Guru Nanak And The Art Of Listening


By Zile Singh

“Through listening occult powers and saintliness are gained.

Heaven and earth are made stable,

And the world and lower worlds revolve.

Through listening, death does not touch.

Nanak says: Through listening devotees attain bliss,

And sin and sorrow are destroyed.

Guru Nanak laid great emphasis on listening. In his discourses when he was put a question by the seeker he would ask Mardana, his close companion, to play on the Rebeck (rabab) and he himself used to start singing. The first word Nanak used to utter was ‘Suno’ means ‘Listen’. In Punjabi, it is “sharvana’. At the face of it, it looks strange that one can attain bliss and sins and sorrows are destroyed only through listening. We have been listening for infinite births and nothing has happened. It is our experience that no matter how much we hear, we remain the same. The fact is that our vessel or our mind is greasy. The words fall on it but they slide off, leaving us untouched. It is like ‘listening from one ear and letting off from another’. We can learn the importance of listening through the example of a newborn child. The child has no knowledge of reading or writing but very soon he develops the faculty of talking in his/her mother tongue fluently. The only reason is that his attention to listen is total to any sound whether that sound is from a member of the family or any other natural noise. The child absorbs himself fully in the process of listening as well as seeing. Gradually, in a short span of time, he masters the art of right listening and seeing. Similarly, Nanak says that if we listen to the Mother Nature as attentively as a child, we can uncover many mysteries of the Nature. For Nanak, God resides in his creation. “ Khalkat mein hee Khuda basta hai”. The Creator lives in his Creation. The Creator or God goes on continuously talking to us in different ways. We need an intuitive eye and an attentive ear to listen to the language of Nature. It is also clear that God has its own language different than any worldly language. Nanak, implicitly as well as explicitly explained that Hindi, Punjabi, Urdu, Arabic or even the largest spoken English language will not serve the purpose in front of God. God’s language is of the Silence. It is of ‘surrender’. When Nanak talks about “ pataloan patala and aakashon akash” he is mentioning that there is total silence in the lower and the upper worlds. The only sound is of Ek Omkar. It is a sound of the silence.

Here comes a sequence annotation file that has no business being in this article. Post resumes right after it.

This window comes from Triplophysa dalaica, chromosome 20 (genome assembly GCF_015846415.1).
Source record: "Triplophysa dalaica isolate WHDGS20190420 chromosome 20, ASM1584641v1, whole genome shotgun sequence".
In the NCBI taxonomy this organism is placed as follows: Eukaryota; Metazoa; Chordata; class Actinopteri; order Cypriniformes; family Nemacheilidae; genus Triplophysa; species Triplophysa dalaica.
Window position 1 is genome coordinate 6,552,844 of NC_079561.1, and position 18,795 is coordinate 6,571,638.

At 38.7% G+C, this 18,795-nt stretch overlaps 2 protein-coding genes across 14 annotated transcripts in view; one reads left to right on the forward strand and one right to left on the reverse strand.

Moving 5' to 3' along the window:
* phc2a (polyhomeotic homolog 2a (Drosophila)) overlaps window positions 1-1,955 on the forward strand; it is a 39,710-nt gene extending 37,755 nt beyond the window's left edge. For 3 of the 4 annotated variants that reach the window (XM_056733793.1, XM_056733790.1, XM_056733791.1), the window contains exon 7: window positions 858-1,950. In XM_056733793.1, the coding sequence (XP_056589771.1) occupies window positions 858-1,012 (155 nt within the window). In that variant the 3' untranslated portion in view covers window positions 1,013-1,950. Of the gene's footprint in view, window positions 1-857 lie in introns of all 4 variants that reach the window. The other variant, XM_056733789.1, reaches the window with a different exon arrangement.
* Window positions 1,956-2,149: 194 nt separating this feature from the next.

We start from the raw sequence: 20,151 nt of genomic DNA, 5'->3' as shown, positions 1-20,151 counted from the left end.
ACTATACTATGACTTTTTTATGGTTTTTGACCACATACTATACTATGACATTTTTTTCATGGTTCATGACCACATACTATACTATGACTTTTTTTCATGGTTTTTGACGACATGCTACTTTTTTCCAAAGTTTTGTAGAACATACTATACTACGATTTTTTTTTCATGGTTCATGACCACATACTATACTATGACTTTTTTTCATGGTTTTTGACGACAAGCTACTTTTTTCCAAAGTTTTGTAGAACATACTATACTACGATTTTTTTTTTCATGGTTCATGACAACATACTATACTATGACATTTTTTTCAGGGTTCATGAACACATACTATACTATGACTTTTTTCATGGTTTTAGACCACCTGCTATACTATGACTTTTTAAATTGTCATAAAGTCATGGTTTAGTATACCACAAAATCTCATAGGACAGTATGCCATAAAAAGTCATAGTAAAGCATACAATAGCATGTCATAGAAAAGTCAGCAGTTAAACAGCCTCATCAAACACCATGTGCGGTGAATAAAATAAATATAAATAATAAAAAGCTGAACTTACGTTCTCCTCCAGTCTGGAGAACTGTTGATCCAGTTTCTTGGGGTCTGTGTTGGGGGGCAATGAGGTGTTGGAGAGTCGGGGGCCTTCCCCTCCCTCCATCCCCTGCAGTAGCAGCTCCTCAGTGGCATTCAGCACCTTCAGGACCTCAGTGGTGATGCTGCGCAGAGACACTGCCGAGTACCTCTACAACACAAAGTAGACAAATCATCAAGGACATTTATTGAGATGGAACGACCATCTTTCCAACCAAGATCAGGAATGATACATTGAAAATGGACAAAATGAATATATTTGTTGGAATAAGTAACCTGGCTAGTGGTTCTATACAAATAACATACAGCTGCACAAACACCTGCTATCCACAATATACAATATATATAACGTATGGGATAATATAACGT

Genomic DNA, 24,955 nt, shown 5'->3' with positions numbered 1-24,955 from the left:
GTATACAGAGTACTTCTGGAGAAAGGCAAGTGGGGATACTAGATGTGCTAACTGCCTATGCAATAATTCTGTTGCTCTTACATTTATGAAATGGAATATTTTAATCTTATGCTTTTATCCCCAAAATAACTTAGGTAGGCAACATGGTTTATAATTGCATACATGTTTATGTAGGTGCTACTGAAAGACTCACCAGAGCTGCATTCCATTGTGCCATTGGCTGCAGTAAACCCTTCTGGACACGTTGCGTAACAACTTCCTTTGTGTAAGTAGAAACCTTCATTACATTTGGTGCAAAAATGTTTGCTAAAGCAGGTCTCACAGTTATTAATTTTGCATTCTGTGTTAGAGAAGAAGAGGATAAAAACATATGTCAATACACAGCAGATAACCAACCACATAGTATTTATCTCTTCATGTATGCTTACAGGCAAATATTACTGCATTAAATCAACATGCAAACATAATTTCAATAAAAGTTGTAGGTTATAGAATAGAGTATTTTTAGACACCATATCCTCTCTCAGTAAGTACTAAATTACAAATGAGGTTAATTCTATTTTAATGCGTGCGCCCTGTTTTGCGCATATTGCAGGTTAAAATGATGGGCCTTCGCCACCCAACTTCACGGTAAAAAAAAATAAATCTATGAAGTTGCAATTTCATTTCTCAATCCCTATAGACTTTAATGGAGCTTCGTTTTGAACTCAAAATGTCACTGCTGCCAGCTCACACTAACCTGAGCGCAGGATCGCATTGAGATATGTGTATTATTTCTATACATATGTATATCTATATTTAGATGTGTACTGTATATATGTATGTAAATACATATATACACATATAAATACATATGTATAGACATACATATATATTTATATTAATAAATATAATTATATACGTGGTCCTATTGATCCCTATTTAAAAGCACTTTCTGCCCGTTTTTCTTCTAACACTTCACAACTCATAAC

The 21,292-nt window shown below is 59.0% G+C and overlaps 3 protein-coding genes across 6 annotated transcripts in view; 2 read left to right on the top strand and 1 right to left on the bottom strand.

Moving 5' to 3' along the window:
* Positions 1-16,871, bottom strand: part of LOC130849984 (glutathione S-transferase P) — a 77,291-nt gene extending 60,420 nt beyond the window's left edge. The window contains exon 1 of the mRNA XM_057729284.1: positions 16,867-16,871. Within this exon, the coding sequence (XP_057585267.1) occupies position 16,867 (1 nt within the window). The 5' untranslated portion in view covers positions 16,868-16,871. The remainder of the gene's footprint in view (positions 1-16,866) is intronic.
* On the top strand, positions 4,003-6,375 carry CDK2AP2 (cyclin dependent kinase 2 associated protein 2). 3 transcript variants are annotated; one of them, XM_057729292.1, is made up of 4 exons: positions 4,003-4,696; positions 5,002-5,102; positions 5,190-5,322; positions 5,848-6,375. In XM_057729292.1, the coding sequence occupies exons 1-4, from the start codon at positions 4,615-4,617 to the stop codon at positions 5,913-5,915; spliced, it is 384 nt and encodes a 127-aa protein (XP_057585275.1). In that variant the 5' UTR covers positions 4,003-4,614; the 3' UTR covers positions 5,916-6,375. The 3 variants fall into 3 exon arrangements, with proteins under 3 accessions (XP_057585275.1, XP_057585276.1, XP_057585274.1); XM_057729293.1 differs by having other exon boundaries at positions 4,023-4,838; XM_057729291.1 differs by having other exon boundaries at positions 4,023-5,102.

Then, where are we lacking that simple, ungrammatical, unstructured and the childlike language? Unfortunately, we have many tricks and devices not to listen. If our scriptures, beliefs and doctrines stand in the way we will never be able to listen. Whatever falls on your ear will be nothing but the echo of your own concepts. A Hindu, Muslim, Sikh, Christian or a Buddhist listens only that which strengthens his mind and his belief. The Truth has nothing to do with your mind and belief. It is beyond the mind. Thus Nanak’s words will seem untrue. We ignore the sound of Ek Omkar. Another way to escape listening is to fall asleep when something significant is being said. Most of the people go to religious discourses just to fall asleep. You look as if you are listening but you are not awake. You are busy in your own internal dialogue. According to Guru Nanak, he alone is capable of listening who has broken this internal dialogue. This is the art of Sharvana or listening. When the art of listening is mastered, the guru is present everywhere. If sharvana is not known, all the masters sitting in front of you cannot make you listen. The guru is – only when you can listen. Nanak says, “Listen and forget about sin, forget about evil. When you start listening, a new path begins to unfold in your life. A new spark will kindle a fire that will burn away your sins. Mahavira and the Buddha also spoke about ‘samyak shravana’ – right listening.

Nature has music for those who listen in silence. The Hindus call it Om or Aum, the Sikhs call it Ek Omkar, the Christian call it Amen and the Muslims call it Allah. Also, the quieter you become, the more you can listen. After listening if you interpret, it becomes a speech and if you reflect, it becomes meditation, contemplation or simran.

Intimacy with God is not experienced through monolog prayers but through reflective listening as well as earnest petitioning. Meditation begins as soon as you submerge yourself in any one word. Any word would do but no word is as beautiful as Omkar. The English poet, Tennyson repeated his own name and lost himself in its resonance.

We are very cunning. When a person like Guru Nanak speaks, we add our own meaning to his words as it suits us. We do not reshape ourselves in Nanak’s words. Though his songs (bani) he is directing us towards the Destination, but we have made him The Destination. Fear of silence, distorted knowledge of the Scriptures, cheap music literature and entertainment, being closed to what He might say in unconventional ways are some basic factors which are hindrances to our proper art of listening.

Mr. Zile Singh is much respected Link Columnist, writer, a Vipassana Meditator and has a Post-Graduate Diploma in Human Rights. He can be reached at [email protected]